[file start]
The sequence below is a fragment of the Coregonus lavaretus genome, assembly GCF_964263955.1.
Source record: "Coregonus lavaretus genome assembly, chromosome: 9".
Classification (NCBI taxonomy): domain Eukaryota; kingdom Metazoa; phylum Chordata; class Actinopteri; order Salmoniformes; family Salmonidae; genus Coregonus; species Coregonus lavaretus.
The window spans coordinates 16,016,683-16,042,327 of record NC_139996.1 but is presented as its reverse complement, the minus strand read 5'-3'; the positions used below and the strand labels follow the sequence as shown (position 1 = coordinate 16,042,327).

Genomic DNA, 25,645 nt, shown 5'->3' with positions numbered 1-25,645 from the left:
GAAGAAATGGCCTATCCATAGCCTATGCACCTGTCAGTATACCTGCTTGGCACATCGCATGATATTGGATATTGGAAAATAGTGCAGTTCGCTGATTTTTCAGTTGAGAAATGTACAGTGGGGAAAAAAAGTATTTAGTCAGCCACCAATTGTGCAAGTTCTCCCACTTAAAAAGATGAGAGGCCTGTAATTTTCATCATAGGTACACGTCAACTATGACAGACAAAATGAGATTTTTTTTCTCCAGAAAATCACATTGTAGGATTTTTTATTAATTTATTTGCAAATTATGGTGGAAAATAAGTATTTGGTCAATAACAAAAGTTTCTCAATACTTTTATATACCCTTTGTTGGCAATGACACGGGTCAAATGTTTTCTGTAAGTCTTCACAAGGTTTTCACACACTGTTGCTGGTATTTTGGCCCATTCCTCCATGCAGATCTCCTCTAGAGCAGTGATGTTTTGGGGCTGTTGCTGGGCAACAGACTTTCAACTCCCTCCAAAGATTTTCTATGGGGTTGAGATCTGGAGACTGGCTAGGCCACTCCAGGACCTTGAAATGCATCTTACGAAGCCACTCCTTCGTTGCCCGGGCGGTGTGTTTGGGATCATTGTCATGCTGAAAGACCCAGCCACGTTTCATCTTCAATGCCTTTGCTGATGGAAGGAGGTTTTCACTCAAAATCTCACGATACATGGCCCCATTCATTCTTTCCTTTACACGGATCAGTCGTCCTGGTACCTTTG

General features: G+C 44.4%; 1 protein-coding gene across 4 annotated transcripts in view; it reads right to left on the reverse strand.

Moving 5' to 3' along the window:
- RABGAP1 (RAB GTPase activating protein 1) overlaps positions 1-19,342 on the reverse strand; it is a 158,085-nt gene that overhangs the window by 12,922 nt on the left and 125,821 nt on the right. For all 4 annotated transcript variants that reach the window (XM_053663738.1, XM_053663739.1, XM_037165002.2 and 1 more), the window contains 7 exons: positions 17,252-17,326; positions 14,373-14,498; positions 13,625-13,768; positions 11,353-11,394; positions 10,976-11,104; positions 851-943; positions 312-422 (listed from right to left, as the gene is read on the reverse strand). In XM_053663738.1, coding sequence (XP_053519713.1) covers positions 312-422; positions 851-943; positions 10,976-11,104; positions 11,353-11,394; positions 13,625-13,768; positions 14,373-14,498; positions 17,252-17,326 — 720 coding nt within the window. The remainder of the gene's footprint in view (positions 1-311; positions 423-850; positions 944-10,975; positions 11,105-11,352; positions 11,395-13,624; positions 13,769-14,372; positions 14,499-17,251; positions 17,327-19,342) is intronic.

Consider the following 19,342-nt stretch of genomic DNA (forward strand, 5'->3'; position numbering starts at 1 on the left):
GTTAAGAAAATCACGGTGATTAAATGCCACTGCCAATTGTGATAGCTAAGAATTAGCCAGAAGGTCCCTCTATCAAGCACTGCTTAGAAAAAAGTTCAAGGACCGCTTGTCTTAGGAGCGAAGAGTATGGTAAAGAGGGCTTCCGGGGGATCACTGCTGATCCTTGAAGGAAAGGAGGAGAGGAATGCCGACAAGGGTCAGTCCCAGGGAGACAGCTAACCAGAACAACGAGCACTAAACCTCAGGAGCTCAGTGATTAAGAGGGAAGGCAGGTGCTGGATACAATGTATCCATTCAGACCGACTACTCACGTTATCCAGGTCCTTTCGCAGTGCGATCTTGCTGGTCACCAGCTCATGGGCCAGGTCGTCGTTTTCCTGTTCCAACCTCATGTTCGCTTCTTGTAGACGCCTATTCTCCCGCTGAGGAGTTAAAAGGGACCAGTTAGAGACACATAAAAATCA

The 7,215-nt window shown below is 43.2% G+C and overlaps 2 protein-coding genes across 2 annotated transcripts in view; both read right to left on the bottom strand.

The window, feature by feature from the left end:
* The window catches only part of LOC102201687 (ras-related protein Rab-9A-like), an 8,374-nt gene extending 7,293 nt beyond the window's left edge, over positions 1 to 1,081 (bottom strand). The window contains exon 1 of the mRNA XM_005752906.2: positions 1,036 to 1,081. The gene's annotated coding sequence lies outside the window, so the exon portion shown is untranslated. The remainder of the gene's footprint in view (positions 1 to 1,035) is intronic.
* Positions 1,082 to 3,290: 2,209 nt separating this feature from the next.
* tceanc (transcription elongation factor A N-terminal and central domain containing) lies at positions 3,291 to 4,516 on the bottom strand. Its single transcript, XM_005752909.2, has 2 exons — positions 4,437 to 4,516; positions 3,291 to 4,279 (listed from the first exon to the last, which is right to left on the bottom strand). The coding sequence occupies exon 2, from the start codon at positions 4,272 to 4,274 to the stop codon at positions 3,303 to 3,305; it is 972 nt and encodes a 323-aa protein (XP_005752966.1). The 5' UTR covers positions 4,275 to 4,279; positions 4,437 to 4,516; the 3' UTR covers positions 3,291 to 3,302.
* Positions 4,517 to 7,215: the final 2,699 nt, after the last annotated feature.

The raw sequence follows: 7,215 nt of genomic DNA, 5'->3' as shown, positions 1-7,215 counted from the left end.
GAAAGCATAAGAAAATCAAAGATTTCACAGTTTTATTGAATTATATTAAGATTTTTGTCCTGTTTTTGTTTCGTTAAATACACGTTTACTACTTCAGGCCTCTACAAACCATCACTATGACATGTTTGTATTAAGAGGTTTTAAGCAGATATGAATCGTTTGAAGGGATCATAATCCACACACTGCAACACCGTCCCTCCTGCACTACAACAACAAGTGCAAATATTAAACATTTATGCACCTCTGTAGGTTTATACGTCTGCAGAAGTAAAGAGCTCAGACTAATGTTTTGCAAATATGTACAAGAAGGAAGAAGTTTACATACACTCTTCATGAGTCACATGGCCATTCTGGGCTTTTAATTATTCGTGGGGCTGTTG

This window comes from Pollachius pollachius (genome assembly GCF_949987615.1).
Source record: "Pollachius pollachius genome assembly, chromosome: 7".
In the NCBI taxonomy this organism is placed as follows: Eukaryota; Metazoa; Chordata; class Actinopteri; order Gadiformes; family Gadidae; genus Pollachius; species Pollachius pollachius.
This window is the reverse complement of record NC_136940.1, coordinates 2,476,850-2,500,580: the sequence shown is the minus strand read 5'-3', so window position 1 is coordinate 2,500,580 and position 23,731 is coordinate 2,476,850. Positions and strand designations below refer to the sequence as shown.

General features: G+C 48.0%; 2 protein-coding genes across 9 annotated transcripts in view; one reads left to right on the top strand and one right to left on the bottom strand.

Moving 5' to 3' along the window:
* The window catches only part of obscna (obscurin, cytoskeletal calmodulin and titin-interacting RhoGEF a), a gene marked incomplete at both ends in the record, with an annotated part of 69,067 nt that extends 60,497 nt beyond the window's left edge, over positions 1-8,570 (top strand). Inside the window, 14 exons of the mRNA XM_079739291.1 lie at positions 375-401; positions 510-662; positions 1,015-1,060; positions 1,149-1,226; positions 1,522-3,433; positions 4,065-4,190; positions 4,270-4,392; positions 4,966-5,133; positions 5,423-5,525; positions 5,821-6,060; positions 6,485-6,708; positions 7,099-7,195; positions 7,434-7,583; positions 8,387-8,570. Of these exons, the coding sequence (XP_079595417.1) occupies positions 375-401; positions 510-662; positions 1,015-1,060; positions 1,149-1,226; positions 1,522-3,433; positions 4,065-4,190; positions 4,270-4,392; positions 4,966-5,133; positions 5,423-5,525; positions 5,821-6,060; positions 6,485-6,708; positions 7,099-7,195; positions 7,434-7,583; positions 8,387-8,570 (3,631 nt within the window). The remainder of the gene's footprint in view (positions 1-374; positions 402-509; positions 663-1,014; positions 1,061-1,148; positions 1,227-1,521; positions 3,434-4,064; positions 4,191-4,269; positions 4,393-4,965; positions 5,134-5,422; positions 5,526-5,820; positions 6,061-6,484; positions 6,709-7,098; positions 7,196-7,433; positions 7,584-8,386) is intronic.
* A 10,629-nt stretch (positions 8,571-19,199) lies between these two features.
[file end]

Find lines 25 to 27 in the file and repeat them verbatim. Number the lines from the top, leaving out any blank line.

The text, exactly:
Moving 5' to 3' along the window:
* The window catches only part of obscna (obscurin, cytoskeletal calmodulin and titin-interacting RhoGEF a), a gene marked incomplete at both ends in the record, with an annotated part of 69,067 nt that extends 60,497 nt beyond the window's left edge, over positions 1-8,570 (top strand). Inside the window, 14 exons of the mRNA XM_079739291.1 lie at positions 375-401; positions 510-662; positions 1,015-1,060; positions 1,149-1,226; positions 1,522-3,433; positions 4,065-4,190; positions 4,270-4,392; positions 4,966-5,133; positions 5,423-5,525; positions 5,821-6,060; positions 6,485-6,708; positions 7,099-7,195; positions 7,434-7,583; positions 8,387-8,570. Of these exons, the coding sequence (XP_079595417.1) occupies positions 375-401; positions 510-662; positions 1,015-1,060; positions 1,149-1,226; positions 1,522-3,433; positions 4,065-4,190; positions 4,270-4,392; positions 4,966-5,133; positions 5,423-5,525; positions 5,821-6,060; positions 6,485-6,708; positions 7,099-7,195; positions 7,434-7,583; positions 8,387-8,570 (3,631 nt within the window). The remainder of the gene's footprint in view (positions 1-374; positions 402-509; positions 663-1,014; positions 1,061-1,148; positions 1,227-1,521; positions 3,434-4,064; positions 4,191-4,269; positions 4,393-4,965; positions 5,134-5,422; positions 5,526-5,820; positions 6,061-6,484; positions 6,709-7,098; positions 7,196-7,433; positions 7,584-8,386) is intronic.
* A 10,629-nt stretch (positions 8,571-19,199) lies between these two features.